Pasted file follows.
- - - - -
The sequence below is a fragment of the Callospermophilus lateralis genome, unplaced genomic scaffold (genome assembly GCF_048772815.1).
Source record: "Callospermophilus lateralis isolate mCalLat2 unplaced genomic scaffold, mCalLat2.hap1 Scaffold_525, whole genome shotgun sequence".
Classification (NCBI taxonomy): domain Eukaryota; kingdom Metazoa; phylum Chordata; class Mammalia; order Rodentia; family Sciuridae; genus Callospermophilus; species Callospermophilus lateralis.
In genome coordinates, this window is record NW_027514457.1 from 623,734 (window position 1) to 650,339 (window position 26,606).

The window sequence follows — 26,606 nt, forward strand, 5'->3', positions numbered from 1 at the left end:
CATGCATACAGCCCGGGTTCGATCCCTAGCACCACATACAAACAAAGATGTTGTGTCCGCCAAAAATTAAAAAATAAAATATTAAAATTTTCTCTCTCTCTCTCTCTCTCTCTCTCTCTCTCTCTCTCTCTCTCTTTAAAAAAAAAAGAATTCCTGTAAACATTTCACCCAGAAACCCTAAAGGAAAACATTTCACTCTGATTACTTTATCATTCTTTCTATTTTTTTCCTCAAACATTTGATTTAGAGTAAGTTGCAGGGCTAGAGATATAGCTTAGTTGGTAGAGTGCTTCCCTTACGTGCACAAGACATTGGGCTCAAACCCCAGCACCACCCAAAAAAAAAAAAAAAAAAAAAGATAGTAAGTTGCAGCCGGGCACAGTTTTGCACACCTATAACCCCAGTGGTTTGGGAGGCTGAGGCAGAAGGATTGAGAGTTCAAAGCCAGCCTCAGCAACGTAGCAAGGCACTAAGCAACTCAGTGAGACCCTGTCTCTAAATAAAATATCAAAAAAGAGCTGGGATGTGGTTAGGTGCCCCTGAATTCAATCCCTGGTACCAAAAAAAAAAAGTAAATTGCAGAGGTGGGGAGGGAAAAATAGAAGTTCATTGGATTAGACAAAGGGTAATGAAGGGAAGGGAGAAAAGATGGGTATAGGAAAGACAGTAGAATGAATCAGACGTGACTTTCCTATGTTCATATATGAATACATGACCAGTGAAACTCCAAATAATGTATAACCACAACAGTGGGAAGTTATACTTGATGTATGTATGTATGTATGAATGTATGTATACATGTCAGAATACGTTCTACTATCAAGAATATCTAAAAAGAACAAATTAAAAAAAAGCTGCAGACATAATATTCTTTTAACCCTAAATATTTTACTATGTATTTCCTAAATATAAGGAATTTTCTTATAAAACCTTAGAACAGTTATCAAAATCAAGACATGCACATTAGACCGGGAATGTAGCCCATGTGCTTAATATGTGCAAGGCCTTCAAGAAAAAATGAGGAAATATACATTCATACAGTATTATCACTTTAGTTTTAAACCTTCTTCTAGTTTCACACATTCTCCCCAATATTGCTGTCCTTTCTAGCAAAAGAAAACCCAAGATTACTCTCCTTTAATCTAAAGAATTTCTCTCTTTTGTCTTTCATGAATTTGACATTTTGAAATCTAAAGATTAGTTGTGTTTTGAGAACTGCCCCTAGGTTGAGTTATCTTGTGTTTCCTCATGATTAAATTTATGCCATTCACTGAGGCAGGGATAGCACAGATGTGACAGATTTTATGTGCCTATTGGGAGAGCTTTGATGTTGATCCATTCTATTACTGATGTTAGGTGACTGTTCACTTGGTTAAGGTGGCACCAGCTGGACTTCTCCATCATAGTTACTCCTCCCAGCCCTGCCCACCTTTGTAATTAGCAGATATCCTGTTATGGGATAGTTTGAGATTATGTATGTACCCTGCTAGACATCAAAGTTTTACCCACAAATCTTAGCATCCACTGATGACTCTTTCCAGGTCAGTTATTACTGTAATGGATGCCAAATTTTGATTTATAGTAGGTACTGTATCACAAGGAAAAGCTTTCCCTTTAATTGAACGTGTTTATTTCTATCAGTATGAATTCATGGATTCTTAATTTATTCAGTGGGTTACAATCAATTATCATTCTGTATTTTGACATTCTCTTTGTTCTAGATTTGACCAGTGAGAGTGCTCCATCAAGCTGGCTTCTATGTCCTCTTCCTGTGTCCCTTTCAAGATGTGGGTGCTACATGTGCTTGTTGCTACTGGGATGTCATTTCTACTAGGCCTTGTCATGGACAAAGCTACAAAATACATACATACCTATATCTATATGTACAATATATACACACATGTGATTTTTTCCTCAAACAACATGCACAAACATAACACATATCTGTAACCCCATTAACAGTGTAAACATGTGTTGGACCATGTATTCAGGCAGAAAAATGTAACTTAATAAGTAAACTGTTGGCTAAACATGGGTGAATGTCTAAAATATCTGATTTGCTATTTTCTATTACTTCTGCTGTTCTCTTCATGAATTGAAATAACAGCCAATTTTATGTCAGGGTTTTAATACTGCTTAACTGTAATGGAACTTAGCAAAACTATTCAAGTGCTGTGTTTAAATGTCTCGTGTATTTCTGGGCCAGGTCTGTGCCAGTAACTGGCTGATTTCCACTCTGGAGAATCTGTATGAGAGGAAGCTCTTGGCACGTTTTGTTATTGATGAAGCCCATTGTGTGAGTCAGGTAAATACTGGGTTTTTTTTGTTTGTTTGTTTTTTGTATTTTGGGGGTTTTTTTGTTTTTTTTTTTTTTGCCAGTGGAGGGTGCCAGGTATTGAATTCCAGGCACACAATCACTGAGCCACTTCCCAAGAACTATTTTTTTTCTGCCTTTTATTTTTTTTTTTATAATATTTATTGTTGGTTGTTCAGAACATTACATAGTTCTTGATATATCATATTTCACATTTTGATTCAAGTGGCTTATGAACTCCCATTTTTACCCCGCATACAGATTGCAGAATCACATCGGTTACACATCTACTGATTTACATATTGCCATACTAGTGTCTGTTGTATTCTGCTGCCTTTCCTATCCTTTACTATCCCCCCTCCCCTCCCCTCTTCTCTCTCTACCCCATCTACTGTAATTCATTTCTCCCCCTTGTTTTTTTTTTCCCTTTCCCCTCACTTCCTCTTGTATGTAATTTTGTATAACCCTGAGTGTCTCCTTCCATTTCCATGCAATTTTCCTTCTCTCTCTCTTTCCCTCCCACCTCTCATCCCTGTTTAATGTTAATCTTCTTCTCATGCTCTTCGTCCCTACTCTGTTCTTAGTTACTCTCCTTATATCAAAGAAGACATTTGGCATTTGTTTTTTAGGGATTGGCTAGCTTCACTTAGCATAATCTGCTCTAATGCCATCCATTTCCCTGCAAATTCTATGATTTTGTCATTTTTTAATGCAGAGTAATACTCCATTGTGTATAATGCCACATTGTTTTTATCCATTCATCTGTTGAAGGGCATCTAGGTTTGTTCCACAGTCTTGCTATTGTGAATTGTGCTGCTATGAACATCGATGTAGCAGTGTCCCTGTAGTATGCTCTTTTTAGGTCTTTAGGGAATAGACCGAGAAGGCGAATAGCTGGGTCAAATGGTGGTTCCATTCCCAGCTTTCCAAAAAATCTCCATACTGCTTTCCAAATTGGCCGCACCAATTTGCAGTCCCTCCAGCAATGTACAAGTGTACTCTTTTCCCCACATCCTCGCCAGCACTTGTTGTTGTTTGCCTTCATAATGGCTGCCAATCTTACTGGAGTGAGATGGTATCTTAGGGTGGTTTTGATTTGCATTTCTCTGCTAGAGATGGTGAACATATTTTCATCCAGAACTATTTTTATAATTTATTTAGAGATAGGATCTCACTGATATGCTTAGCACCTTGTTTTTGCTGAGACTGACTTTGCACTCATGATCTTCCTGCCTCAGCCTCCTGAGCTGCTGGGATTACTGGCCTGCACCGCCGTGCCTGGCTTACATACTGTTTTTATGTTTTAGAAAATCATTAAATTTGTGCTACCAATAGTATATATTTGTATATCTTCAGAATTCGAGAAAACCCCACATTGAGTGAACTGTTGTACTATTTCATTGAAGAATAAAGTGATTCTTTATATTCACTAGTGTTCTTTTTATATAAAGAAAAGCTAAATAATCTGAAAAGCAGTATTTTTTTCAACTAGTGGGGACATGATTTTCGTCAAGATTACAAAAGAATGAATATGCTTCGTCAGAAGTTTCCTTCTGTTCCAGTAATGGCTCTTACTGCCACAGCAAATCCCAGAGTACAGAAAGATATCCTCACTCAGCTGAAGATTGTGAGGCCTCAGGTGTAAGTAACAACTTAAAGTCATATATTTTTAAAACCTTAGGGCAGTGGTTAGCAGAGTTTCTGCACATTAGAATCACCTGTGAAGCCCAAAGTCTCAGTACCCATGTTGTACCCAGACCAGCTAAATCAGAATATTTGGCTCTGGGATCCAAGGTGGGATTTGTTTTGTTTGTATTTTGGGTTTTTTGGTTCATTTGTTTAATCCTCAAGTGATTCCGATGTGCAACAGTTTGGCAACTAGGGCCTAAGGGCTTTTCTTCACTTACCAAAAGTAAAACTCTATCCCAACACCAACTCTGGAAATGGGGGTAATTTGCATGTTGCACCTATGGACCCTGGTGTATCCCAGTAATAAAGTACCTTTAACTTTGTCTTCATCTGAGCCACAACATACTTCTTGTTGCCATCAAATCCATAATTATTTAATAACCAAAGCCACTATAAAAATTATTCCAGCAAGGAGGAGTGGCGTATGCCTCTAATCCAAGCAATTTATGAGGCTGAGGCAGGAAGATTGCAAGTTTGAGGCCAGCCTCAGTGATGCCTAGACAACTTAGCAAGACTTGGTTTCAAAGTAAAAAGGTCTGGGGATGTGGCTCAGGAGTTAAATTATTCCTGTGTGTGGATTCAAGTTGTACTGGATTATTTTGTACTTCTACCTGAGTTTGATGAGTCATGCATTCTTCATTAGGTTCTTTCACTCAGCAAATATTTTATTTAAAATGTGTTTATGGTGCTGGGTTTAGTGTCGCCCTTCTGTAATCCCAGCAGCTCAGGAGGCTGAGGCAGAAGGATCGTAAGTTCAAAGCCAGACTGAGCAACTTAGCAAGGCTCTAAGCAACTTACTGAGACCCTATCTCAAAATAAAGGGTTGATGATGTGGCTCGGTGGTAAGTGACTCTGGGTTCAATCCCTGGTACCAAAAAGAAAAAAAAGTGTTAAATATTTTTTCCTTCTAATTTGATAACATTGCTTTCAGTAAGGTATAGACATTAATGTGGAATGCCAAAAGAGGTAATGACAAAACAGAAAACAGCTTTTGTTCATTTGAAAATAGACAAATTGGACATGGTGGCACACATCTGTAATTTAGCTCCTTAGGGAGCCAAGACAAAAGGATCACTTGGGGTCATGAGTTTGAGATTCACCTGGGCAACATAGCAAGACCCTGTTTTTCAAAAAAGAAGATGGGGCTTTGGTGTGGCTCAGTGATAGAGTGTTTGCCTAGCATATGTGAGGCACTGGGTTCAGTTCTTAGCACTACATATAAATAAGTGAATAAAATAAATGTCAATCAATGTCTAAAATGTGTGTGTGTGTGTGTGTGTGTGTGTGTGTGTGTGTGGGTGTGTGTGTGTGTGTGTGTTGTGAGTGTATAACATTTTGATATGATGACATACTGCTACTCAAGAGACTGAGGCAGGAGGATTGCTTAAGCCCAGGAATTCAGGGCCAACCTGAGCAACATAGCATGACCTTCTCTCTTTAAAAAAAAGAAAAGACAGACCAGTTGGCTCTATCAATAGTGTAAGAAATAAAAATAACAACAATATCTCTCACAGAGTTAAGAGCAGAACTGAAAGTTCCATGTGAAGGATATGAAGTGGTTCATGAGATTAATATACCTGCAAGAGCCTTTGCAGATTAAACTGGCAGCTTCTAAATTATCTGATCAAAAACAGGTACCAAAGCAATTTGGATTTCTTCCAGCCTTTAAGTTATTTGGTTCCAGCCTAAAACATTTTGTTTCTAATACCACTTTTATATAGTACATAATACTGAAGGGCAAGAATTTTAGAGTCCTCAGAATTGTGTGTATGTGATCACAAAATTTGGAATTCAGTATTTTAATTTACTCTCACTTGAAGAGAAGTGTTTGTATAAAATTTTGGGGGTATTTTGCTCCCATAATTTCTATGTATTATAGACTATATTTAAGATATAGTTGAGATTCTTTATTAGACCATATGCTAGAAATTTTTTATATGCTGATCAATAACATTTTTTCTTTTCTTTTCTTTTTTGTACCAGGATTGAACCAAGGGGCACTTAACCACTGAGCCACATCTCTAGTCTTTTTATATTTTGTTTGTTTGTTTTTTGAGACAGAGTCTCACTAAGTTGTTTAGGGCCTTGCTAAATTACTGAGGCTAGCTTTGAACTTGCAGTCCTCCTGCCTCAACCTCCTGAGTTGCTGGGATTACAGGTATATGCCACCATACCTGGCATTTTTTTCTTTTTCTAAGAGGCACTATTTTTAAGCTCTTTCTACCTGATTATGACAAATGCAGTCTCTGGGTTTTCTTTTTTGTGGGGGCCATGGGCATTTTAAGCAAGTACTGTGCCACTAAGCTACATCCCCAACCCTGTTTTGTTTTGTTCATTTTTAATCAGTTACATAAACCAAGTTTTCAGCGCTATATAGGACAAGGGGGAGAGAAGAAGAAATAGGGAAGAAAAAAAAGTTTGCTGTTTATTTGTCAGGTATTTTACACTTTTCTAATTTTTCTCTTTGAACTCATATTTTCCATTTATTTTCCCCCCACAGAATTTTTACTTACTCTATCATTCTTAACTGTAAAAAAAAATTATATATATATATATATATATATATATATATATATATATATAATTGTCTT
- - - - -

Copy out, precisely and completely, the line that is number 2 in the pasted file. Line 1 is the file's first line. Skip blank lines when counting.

Source record: "Callospermophilus lateralis isolate mCalLat2 unplaced genomic scaffold, mCalLat2.hap1 Scaffold_525, whole genome shotgun sequence".